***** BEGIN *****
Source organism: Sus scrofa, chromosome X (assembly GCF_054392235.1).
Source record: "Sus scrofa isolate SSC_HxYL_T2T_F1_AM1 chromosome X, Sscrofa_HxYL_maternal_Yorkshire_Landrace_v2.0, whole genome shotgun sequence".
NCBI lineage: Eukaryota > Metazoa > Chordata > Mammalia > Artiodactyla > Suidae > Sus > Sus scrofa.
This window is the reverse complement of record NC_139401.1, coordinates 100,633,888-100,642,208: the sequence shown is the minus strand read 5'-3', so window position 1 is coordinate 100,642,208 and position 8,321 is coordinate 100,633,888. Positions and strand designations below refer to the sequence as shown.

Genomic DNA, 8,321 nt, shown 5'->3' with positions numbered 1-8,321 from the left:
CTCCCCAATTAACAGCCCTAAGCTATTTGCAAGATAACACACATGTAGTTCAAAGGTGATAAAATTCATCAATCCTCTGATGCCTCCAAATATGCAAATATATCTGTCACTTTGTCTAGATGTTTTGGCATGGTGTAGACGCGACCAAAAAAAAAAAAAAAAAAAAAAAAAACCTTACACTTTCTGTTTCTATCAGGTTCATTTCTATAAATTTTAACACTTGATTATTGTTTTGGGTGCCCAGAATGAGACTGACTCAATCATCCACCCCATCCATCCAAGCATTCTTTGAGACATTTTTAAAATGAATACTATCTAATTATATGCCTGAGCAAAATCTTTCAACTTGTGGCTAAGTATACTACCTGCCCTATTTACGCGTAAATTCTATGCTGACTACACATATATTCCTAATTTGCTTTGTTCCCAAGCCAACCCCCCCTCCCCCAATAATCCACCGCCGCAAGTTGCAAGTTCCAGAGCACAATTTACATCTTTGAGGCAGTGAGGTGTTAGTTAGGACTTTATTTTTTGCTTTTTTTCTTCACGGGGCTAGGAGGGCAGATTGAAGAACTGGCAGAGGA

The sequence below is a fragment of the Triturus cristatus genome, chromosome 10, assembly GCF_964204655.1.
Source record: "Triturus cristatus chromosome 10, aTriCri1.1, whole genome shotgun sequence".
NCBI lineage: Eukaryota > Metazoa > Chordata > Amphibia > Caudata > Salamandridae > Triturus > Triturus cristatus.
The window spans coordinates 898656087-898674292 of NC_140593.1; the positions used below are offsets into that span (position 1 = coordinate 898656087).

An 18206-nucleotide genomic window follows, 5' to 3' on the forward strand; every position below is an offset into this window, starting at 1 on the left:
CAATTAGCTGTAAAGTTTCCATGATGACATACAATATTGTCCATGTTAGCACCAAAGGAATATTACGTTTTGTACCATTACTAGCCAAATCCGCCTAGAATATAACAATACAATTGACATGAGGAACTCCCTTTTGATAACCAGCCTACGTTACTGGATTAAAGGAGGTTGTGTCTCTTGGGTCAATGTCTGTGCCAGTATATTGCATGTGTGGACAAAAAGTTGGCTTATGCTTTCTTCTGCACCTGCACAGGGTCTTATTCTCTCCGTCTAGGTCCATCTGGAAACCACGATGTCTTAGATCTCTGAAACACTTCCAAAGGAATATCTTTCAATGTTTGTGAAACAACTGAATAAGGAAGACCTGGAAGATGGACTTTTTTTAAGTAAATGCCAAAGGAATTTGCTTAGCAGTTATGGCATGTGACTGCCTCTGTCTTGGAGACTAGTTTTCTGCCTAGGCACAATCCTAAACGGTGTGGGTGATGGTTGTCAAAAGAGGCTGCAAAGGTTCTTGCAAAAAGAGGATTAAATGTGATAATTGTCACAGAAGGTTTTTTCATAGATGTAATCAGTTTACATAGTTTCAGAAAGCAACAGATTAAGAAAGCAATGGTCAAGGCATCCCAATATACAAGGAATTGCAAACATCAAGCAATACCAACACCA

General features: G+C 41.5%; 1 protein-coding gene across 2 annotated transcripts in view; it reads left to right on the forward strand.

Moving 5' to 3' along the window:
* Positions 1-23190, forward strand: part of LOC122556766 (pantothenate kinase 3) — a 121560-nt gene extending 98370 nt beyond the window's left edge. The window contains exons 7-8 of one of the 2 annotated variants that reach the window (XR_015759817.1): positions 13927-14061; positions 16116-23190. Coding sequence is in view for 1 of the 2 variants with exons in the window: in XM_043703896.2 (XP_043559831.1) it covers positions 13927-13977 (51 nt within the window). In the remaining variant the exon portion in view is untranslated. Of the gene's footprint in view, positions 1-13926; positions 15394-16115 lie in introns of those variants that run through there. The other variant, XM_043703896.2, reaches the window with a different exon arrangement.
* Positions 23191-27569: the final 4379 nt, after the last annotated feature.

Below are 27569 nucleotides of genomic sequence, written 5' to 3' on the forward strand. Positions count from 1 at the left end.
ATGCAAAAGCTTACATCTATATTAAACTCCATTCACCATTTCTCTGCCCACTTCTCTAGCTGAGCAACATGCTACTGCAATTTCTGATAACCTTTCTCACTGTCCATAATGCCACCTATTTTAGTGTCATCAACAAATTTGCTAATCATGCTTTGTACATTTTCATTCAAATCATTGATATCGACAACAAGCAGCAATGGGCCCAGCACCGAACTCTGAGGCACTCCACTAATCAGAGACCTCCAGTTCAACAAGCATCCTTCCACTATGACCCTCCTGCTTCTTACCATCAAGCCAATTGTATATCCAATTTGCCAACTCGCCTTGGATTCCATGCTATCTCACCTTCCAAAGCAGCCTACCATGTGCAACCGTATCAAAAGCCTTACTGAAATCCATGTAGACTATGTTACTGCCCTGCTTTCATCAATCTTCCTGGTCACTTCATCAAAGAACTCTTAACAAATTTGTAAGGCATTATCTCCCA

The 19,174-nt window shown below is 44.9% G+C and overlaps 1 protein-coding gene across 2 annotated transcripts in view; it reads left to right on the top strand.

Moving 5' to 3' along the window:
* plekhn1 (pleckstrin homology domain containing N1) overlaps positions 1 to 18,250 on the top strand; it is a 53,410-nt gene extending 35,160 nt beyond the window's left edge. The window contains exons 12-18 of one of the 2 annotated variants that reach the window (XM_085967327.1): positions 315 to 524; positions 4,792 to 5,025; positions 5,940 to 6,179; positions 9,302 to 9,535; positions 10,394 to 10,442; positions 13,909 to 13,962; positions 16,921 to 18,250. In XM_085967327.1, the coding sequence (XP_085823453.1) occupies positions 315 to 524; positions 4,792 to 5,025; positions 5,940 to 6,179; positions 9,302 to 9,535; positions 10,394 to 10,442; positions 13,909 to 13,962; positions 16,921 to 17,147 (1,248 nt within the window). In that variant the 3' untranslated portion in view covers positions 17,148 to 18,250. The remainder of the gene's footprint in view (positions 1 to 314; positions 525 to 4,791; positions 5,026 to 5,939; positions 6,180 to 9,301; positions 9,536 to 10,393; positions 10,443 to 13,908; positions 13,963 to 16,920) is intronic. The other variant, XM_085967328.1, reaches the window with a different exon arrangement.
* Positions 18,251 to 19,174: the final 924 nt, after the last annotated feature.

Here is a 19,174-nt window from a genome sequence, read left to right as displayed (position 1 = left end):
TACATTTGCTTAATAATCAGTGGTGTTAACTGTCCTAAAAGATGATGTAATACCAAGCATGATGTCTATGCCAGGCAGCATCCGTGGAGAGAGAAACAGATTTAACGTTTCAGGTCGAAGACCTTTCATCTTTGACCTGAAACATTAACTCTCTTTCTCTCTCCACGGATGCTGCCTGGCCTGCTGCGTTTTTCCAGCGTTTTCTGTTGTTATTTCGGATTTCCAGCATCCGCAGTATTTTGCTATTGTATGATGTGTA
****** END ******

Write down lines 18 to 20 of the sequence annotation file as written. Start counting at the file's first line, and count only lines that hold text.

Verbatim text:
ATGCAAAAGCTTACATCTATATTAAACTCCATTCACCATTTCTCTGCCCACTTCTCTAGCTGAGCAACATGCTACTGCAATTTCTGATAACCTTTCTCACTGTCCATAATGCCACCTATTTTAGTGTCATCAACAAATTTGCTAATCATGCTTTGTACATTTTCATTCAAATCATTGATATCGACAACAAGCAGCAATGGGCCCAGCACCGAACTCTGAGGCACTCCACTAATCAGAGACCTCCAGTTCAACAAGCATCCTTCCACTATGACCCTCCTGCTTCTTACCATCAAGCCAATTGTATATCCAATTTGCCAACTCGCCTTGGATTCCATGCTATCTCACCTTCCAAAGCAGCCTACCATGTGCAACCGTATCAAAAGCCTTACTGAAATCCATGTAGACTATGTTACTGCCCTGCTTTCATCAATCTTCCTGGTCACTTCATCAAAGAACTCTTAACAAATTTGTAAGGCATTATCTCCCA

The 19,174-nt window shown below is 44.9% G+C and overlaps 1 protein-coding gene across 2 annotated transcripts in view; it reads left to right on the top strand.

Moving 5' to 3' along the window: